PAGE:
Nationality: Ancient Roman
Ancient Roman Men
Died At Age: 64
Also Known As: Publius Cornelius Tacitus
Born Country: Roman Empire
Born in: Gallia Narbonensis
Famous as: Historian
Spouse/Ex-: Julia Agricola
Died on: 120
place of death: Roman Empire
Publius Cornelius Tacitus was an orator, writer, historian, consul, senator, and governor in the Roman Empire. Generally regarded as one of the greatest Roman historians, his popularity derives from the brevity and compactness of his Latin prose, as well as his piercing comprehension of the psychology of power politics. He was alive in a period that has come to be known as the Silver Age of Latin literature and witnessed the reigns of ten different emperors. Five works that are believed to written by Tacitus have survived, though not in their entirety. Among them, the two major works, the ‘Annals’ and the ‘Histories’, deal with the history of the Roman Empire from the death of Augustus, in 14 AD, to the years of the First Jewish–Roman War, in 70 AD, and especially focuses on the reigns of Tiberius, Claudius, Nero, and the four emperors of 69 AD. While there are considerable lacunae in the texts that remain, the books are without equal in their thorough, dissective analysis of Ancient Rome. In his other writings, Tacitus delves into public speaking, Germania, and the life of his father-in-law, Agricola, a general who conquered much of Britannia.
Childhood & Early Life
The information available about his life is meagre. Most of the details that the scholars now know come from sporadic hints throughout his work, correspondences of his friend and admirer Pliny the Younger, and an inscription discovered at Mylasa in Caria.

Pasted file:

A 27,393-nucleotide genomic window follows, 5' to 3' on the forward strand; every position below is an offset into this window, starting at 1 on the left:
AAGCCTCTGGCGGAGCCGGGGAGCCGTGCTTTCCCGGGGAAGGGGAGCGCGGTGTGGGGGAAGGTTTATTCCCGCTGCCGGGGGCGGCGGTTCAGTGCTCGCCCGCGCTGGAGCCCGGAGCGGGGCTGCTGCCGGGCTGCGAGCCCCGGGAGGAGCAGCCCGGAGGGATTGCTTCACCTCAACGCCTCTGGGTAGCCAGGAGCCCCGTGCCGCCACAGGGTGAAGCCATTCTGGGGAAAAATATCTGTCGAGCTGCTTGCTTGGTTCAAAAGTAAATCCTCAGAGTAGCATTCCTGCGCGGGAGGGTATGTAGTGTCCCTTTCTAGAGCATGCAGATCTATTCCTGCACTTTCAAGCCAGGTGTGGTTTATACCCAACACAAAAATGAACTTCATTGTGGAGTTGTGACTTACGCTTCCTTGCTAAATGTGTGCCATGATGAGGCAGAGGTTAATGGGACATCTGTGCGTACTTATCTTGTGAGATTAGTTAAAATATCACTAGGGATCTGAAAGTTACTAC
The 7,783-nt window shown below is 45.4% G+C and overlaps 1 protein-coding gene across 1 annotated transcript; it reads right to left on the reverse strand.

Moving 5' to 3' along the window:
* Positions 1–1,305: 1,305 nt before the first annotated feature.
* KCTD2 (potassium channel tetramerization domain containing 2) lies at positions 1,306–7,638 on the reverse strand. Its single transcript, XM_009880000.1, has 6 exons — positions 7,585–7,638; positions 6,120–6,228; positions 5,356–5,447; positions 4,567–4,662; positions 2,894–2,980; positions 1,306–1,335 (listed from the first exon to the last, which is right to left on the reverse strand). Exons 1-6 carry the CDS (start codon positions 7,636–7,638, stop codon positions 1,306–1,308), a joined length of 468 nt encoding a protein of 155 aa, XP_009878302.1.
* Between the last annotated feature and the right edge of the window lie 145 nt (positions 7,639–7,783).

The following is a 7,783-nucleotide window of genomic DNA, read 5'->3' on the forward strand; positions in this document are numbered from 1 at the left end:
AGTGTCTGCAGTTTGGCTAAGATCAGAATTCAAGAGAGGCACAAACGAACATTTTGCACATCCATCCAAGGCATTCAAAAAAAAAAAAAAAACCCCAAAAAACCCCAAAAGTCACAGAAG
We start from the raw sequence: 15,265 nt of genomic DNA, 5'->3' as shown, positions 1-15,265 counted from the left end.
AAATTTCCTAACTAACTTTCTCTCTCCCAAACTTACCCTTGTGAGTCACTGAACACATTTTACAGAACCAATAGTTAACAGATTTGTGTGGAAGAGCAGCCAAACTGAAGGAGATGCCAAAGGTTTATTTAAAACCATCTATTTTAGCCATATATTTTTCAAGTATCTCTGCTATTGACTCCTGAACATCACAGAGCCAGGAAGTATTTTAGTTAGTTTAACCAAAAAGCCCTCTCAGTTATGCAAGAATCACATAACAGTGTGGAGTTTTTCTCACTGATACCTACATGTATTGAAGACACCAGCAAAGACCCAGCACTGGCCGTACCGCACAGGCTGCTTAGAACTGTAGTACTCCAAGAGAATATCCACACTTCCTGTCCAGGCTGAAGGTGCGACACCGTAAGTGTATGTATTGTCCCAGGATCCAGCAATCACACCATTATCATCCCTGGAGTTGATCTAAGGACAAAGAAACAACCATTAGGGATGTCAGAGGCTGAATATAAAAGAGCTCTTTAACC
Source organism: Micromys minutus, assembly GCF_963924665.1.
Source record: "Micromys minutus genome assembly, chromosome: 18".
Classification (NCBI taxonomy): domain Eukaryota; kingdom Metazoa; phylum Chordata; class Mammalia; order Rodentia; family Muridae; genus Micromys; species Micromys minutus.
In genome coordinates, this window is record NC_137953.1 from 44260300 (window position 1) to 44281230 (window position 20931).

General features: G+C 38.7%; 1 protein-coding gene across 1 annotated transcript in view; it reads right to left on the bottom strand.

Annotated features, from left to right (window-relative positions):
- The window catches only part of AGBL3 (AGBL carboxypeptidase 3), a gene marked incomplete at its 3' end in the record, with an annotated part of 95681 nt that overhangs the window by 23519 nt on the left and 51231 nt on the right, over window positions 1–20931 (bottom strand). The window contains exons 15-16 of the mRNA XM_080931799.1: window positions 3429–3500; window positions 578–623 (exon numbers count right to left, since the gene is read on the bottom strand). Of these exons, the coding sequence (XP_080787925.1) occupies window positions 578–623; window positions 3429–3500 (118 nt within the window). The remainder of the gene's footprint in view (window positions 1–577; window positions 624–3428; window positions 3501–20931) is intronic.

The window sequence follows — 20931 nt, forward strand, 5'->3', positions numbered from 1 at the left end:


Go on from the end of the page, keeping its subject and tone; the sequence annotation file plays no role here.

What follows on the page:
Born in 56 or 57, Tacitus hails from an equestrian family. However, the precise date and place of his birth remain unknown. His exact first name (praenomen) is not known either. In the correspondence of Sidonius Apollinaris, he is referred to as “Gaius”, but according to the major surviving manuscript of his work, his name was “Publius”. One scholar has suggested “Sextus”, but it has garnered little momentum.
Most of the older aristocratic families did not make it through the proscriptions which happened at the end of the Republic, and Tacitus does not hide the fact that he gained his social rank with the help of the Flavian emperors.
One possible candidate for his father is Cornelius Tacitus, who was appointed as procurator in Belgica and Germania. Pliny the Elder writes about a son of Cornelius that aged rapidly, insinuating that this child had an early death. There is no material available where it is mentioned that Tacitus was afflicted with such illness. However, it may have been a brother, if the presumption that Cornelius was his father is correct.
The camaraderie between Tacitus and the younger Pliny has made many scholars think that both of them belonged to affluent families. The province of his birth is also a matter of debate. Some scholars believe it was Gallia Belgica. Others think it was Gallia Narbonensis or northern Italy.
His exceptional oratory abilities, his lineage, and somewhat positive portrayals of the barbarians that repeatedly spurned Rome’s attempts to subjugate them, have made many scholars conclude that he was a Celt. This idea originates from the fact that the Celts who ruled over Gaul before the coming of Romans were well-known orators.
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Education & Career
In his youth, Tacitus was a student of rhetoric. This helped him get ready for a career in law and politics. He, like Pliny, was probably taught by Quintilian. In the early days of his career, he worked under Vespasian.
In 81 or 82, he joined active politics as a quaestor. He gradually rose through the cursus honorum before he was appointed praetor in 88. He was also made a quindecimvir, a member of the priestly college that looks after the Sibylline Books and the Secular Games.